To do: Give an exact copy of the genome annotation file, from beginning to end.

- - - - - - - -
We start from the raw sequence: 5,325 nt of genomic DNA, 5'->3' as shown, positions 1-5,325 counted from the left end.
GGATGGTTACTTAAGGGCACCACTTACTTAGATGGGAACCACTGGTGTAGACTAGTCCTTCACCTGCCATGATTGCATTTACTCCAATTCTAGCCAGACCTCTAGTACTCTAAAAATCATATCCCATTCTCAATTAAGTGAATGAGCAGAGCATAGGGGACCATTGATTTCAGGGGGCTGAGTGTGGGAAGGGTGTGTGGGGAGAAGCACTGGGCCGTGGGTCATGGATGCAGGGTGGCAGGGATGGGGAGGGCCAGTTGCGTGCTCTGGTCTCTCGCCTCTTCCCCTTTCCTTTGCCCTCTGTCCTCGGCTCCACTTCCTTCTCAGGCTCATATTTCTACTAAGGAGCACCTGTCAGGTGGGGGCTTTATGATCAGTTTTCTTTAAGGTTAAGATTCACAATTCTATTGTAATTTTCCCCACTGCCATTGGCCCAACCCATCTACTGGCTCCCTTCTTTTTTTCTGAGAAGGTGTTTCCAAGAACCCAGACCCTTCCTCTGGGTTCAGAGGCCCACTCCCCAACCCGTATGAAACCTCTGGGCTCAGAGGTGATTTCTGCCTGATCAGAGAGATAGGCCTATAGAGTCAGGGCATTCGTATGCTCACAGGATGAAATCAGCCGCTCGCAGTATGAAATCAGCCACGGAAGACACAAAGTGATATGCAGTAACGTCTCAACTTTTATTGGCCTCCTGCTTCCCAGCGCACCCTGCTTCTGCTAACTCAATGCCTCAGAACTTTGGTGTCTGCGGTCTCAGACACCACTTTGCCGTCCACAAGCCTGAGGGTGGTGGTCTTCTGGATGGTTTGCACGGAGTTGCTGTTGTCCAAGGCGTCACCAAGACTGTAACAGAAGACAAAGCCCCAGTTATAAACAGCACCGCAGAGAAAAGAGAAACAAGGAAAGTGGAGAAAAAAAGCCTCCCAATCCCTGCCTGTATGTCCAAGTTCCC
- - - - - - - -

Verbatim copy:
We start from the raw sequence: 5,325 nt of genomic DNA, 5'->3' as shown, positions 1-5,325 counted from the left end.
GGATGGTTACTTAAGGGCACCACTTACTTAGATGGGAACCACTGGTGTAGACTAGTCCTTCACCTGCCATGATTGCATTTACTCCAATTCTAGCCAGACCTCTAGTACTCTAAAAATCATATCCCATTCTCAATTAAGTGAATGAGCAGAGCATAGGGGACCATTGATTTCAGGGGGCTGAGTGTGGGAAGGGTGTGTGGGGAGAAGCACTGGGCCGTGGGTCATGGATGCAGGGTGGCAGGGATGGGGAGGGCCAGTTGCGTGCTCTGGTCTCTCGCCTCTTCCCCTTTCCTTTGCCCTCTGTCCTCGGCTCCACTTCCTTCTCAGGCTCATATTTCTACTAAGGAGCACCTGTCAGGTGGGGGCTTTATGATCAGTTTTCTTTAAGGTTAAGATTCACAATTCTATTGTAATTTTCCCCACTGCCATTGGCCCAACCCATCTACTGGCTCCCTTCTTTTTTTCTGAGAAGGTGTTTCCAAGAACCCAGACCCTTCCTCTGGGTTCAGAGGCCCACTCCCCAACCCGTATGAAACCTCTGGGCTCAGAGGTGATTTCTGCCTGATCAGAGAGATAGGCCTATAGAGTCAGGGCATTCGTATGCTCACAGGATGAAATCAGCCGCTCGCAGTATGAAATCAGCCACGGAAGACACAAAGTGATATGCAGTAACGTCTCAACTTTTATTGGCCTCCTGCTTCCCAGCGCACCCTGCTTCTGCTAACTCAATGCCTCAGAACTTTGGTGTCTGCGGTCTCAGACACCACTTTGCCGTCCACAAGCCTGAGGGTGGTGGTCTTCTGGATGGTTTGCACGGAGTTGCTGTTGTCCAAGGCGTCACCAAGACTGTAACAGAAGACAAAGCCCCAGTTATAAACAGCACCGCAGAGAAAAGAGAAACAAGGAAAGTGGAGAAAAAAAGCCTCCCAATCCCTGCCTGTATGTCCAAGTTCCC